5

I just got flag ban, because of too many declined flags and the most of them were informing about 404 links from old posts.

I don't understand where did I go wrong and what should I do with 404 links, because even my flags were declined I see action taken on my reported posts.

Few of them:

18 in total... to be clear, I try to understand how flagging works and in past other 404 flags were marked as helpful and I have a feeling that declined flags are just because of being annoying. :)

16

When you're casting a moderator flag, you're asking for us to do something that normal members of the community cannot. The action that you want us to perform should also be easy for us to figure out.

What is the exceptional action that you wanted us to take in all these cases? We can't revive a dead link. That then leaves editing to remove the link, finding a new link to put in its place, or deleting the post entirely.

The first two actions are ones that you can take yourself, or you can inform the poster themselves about the broken links. They'd be more likely to be able to find a replacement source than anyone else (I've done this many times when prompted by comments on my answers). You don't need a moderator for this.

Deleting an entire post is reserved for cases where there was no redeeming value beyond the link. In those cases, I recommend making this clear in your flag so that we know what to look for. We'll still usually be able to figure this out from looking at a post, but it's good to make that obvious in the flag itself. Those are helpful flags, and we will delete entirely link-based posts that are now dead, because they then have no further value.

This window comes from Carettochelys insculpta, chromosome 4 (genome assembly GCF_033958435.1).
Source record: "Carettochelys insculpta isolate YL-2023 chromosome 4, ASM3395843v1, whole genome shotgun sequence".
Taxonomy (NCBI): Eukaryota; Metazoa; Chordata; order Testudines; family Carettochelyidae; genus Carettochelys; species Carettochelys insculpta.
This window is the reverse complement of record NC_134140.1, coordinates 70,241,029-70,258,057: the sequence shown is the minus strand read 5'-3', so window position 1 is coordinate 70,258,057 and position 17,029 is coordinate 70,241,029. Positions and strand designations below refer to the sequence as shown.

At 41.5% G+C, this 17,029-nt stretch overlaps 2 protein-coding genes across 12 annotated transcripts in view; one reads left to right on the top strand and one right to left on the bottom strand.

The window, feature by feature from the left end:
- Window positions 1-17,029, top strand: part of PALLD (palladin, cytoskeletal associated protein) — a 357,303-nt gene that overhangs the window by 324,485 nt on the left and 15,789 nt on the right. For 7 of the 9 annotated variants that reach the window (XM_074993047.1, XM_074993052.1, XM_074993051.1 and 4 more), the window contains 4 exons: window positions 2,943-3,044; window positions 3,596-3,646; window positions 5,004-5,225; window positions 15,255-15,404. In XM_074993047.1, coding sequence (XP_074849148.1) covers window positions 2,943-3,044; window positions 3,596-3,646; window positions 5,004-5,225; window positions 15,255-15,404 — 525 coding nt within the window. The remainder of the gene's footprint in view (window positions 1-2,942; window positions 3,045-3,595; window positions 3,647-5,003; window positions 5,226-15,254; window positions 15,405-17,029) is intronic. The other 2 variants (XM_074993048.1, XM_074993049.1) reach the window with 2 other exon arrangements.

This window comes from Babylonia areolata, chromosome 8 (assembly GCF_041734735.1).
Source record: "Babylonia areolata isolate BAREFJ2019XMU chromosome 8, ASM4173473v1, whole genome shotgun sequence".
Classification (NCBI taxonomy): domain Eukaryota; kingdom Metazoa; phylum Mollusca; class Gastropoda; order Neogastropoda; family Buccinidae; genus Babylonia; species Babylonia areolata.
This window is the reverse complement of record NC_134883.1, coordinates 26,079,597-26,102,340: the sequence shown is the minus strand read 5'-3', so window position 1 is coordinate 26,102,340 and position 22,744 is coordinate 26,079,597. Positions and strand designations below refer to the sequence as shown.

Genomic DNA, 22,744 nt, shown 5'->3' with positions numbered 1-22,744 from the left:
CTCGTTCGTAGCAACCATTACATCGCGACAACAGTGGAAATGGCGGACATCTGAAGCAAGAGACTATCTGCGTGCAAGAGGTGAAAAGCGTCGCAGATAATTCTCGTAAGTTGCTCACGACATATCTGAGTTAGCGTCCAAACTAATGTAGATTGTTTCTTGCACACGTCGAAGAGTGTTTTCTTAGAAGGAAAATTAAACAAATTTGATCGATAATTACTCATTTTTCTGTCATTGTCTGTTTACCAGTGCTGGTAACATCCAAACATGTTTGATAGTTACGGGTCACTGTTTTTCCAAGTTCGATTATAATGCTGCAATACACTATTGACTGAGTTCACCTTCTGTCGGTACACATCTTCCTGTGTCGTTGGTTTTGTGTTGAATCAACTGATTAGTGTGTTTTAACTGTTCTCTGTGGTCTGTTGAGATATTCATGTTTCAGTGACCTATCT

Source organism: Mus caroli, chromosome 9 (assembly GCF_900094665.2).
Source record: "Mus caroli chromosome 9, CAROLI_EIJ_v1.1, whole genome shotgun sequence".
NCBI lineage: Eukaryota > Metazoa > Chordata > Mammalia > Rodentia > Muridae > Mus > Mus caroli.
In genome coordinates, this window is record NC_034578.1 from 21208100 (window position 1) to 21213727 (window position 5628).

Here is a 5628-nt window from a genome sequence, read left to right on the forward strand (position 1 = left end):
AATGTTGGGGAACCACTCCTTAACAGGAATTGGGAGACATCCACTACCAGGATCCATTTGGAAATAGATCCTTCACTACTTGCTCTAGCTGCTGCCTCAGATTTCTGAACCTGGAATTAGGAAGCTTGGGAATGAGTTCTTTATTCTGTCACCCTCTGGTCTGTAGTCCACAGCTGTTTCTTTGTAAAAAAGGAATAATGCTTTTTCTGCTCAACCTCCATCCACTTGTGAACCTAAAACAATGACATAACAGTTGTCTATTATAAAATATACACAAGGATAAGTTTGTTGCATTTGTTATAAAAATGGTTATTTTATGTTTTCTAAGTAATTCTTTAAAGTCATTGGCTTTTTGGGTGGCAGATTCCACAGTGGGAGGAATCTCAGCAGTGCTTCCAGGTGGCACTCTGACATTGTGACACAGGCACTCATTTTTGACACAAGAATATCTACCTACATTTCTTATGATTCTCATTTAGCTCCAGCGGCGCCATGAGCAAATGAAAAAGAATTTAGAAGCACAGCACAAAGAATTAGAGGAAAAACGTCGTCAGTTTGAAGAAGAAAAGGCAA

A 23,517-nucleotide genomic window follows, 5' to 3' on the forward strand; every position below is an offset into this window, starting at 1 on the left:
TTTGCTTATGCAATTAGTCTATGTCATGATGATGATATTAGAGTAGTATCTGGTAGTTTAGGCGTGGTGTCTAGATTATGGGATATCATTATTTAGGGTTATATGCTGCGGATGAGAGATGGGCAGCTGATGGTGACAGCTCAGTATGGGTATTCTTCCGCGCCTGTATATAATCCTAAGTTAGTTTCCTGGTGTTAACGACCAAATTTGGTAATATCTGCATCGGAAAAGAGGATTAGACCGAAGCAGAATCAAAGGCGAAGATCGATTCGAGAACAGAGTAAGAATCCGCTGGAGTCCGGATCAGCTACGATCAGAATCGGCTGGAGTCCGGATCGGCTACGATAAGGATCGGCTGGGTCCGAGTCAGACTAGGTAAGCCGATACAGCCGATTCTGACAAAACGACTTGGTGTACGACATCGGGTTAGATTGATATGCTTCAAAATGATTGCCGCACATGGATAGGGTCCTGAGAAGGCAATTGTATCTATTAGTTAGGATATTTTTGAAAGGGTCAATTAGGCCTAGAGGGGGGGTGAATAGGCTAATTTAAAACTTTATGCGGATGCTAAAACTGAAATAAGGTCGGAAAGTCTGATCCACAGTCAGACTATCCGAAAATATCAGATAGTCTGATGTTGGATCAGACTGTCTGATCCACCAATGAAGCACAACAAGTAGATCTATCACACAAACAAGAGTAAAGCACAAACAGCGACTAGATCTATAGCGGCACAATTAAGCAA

• Thanks, if I understood correct I should raise flag only if post has no value without link, right? – gevorg Jun 15 '16 at 0:54
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    @gevorg - That's what I'd recommend. There are rare cases where a once-good link is now pointing at a malicious site that we may want to act on quickly, but you can also edit those out yourself when you come across them. Usually, you only need a moderator if you want an entire post removed. – Brad Larson Jun 15 '16 at 0:57
4

Flagging is intended to make moderators aware of something that you cannot fix yourself. You can fix broken links yourself.

So rather than flagging for a moderator, you could try to edit the link out yourself, or even better, find a replacement link, such as a new host for the project/blog/article or to a cached version of the page. Since you have less than 2K rep, and your edits have to be reviewed, you should be very clear in the edit description about what you are doing and why. Don't just write "fixed link".

And if you can't find a replacement, and the link can't be removed (as it would render the post meaningless), then leaving a comment for the original author advising them of the broken link is about the best you can do.

  • Thanks for answer, can you give me an example of content problem that I cannot fix and should raise a flag? – gevorg Jun 15 '16 at 0:45
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    @gevorg An example is when someone copies another answer without anything new of value. A normal user cannot delete that duplicate, nor is it something another type of flag would resolve. – Machavity Jun 15 '16 at 0:54
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    Personally, I think that "fixed link" is pretty clear as an edit summary. It implies that the link was broken, but you found a working version. While it might be better to write "replaced broken link with one to new project location", but, I, as a reviewer, always open the link to make sure that it goes to the right place before approving it (I remember hearing that somebody at one point made a number of shady link edits, many of which were approved and I want to avoid that). – Laurel Jun 15 '16 at 3:45
  • @Laurel "fixed link" is too generic (just like "fixed grammar" which is over used), which is why I cautioned the user against it. Something like "Replaced broken link with link to new host" would be better. – psubsee2003 Aug 2 '16 at 11:41

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